Mayor's budget reflects that Seattle is not a kid's place

Mayor Mike McGinn has a tough job with this year's budget, but the proposals neglect children and families in ways that show the city lacks commitment to truly high-quality education.

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A child at the 2007 Seattle Folklife Festival: How much does the city really pay attention to children at Seattle Center or elsewhere?

Mayor Mike McGinn has a tough job with this year's budget, but the proposals neglect children and families in ways that show the city lacks commitment to truly high-quality education.

I don't want to criticize the short term tactics of this year's budget crisis — the mayor has a tough job and I'm not questioning every penny of cuts — but I am trying to raise the more systemic structural issue of how we as a community engage with children and families as part of our future. 

The stories of Seattle’s school-age population and density — homes without children — have become routine. We seem bored with the news coverage of the fact that Seattle has only 15.6 percent of our population under 18 — always among the lowest in the nation if not the lowest of any major metropolitan area — and a full 10 percent lower than even the rest of our state. Admittedly my own family is an anomaly with four young children, but the larger issue is that we as a community are losing a sense of connection to the systems, infrastructure, services, and benefits of raising children. Mayor McGinn’s new budget proposal is, on a very real level, a symbolic representation of the disconnect between a vision of family-friendly, family-centric community and reality in today’s Seattle.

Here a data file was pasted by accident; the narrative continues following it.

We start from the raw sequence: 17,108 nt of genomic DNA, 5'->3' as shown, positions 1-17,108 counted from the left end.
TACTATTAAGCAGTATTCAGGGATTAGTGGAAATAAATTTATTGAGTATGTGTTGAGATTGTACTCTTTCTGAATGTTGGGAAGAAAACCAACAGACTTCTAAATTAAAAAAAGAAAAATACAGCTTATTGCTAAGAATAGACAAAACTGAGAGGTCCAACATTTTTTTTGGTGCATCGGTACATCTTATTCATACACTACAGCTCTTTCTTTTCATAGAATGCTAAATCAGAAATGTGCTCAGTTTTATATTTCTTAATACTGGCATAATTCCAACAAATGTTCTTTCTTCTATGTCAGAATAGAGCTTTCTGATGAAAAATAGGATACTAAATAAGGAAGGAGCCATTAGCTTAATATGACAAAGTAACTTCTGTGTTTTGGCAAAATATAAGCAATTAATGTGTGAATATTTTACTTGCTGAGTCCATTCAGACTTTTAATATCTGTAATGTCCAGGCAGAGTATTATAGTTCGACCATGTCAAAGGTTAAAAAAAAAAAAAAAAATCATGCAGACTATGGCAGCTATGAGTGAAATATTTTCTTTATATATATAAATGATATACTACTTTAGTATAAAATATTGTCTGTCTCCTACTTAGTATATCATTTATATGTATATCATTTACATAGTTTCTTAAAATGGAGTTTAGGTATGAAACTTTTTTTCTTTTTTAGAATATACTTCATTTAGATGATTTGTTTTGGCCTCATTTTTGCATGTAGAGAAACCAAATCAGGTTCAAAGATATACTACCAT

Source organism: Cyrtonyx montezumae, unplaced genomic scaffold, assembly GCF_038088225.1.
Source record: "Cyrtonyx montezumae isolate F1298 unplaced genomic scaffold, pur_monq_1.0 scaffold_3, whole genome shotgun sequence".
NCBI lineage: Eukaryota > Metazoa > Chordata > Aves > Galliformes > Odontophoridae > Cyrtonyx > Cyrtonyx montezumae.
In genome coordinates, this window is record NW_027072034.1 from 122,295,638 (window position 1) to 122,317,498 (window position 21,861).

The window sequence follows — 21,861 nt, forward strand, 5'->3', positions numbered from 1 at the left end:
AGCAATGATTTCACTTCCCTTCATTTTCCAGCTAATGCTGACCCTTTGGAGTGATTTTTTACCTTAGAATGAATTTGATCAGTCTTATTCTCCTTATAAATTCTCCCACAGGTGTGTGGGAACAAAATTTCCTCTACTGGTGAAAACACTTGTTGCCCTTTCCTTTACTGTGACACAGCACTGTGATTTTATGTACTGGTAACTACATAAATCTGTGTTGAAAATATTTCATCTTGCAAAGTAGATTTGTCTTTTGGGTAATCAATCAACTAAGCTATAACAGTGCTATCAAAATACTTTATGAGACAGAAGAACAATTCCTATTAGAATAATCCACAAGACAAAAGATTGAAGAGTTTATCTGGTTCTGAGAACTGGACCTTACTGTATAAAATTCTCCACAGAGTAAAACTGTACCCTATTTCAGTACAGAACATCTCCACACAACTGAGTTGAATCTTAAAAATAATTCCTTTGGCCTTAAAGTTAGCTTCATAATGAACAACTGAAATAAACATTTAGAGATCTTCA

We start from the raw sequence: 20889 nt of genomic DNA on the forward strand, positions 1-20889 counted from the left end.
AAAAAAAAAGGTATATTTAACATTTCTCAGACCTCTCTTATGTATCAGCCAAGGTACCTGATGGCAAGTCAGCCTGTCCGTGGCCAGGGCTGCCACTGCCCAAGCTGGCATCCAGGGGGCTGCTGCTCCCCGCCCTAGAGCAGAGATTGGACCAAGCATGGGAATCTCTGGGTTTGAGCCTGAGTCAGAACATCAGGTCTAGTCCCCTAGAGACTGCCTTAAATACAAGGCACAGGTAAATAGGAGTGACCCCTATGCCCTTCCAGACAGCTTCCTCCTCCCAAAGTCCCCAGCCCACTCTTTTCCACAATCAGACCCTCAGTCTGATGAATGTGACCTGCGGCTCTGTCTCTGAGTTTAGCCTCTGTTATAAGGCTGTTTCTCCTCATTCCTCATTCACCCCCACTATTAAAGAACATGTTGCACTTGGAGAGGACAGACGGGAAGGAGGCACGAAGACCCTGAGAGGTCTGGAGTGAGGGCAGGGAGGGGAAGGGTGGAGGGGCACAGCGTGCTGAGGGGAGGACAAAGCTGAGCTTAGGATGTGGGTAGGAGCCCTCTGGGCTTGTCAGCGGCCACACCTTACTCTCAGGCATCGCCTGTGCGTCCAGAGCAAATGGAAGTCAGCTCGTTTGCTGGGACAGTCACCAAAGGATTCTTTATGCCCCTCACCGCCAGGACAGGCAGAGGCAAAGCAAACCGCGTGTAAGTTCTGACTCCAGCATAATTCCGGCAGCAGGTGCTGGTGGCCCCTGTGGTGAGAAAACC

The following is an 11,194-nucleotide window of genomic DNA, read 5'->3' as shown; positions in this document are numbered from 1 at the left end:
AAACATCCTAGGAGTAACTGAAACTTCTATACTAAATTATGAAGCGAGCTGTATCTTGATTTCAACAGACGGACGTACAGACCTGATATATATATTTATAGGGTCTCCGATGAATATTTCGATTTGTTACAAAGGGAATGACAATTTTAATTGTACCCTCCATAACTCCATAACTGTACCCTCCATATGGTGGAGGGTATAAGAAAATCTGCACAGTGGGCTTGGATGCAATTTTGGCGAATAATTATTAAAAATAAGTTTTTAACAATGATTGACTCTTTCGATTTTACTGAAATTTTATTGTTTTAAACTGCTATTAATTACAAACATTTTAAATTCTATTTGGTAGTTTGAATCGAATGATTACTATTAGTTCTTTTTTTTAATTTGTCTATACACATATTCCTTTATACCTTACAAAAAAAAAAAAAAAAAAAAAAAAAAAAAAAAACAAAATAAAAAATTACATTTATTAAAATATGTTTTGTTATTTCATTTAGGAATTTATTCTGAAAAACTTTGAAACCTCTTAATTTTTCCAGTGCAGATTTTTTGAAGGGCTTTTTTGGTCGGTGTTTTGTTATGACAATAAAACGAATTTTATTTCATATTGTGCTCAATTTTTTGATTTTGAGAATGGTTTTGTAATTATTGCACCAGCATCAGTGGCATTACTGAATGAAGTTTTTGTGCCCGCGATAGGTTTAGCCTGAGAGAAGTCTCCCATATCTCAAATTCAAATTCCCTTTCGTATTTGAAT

McGinn has introduced a budget that slashes virtually every program, service, and benefit that families with children utilize and enjoy in our neighborhoods. Yes, I am particularly distressed that the neighborhoods in my own legislative district —Northwest Seattle —seem to be particularly hard hit, but it goes much deeper.

The proposal to begin enforcing collection of fines against kids under 13 for overdue library books is perhaps the ultimate elbow against families. But it goes much deeper and reflects our values as a city when a mayor can introduce a budget that reduces virtually every major community infrastructure that families utilize: Libraries (cut at the neighborhood branch campuses); wading pools (packed in the hot summer months — and is the only option having city employees turn on a faucet?); close community centers or substantially reduce hours; and much more. Play fields gain enormous attention — and may have escaped the cuts — not because they are used by kids, but because they are used largely by adults.

My point is not to deconstruct McGinn’s budget. He has a tough job in this severe economic climate. But I want to raise the larger point that we as a community are becoming more and more disconnected from the power, passion, energy, and spirit of family-oriented urban living. Many argue that the key to economic growth and long-term vitality is a healthy public infrastructure, but we lose something when we fail to realize that probably the most meaningful economic development engine is a strong public school system. I am reminded of former Seattle Mayor Charles Royer’s famous “Seattle is a KidsPlace” campaign that received national attention for efforts to attract families back into the city.

How far we have come.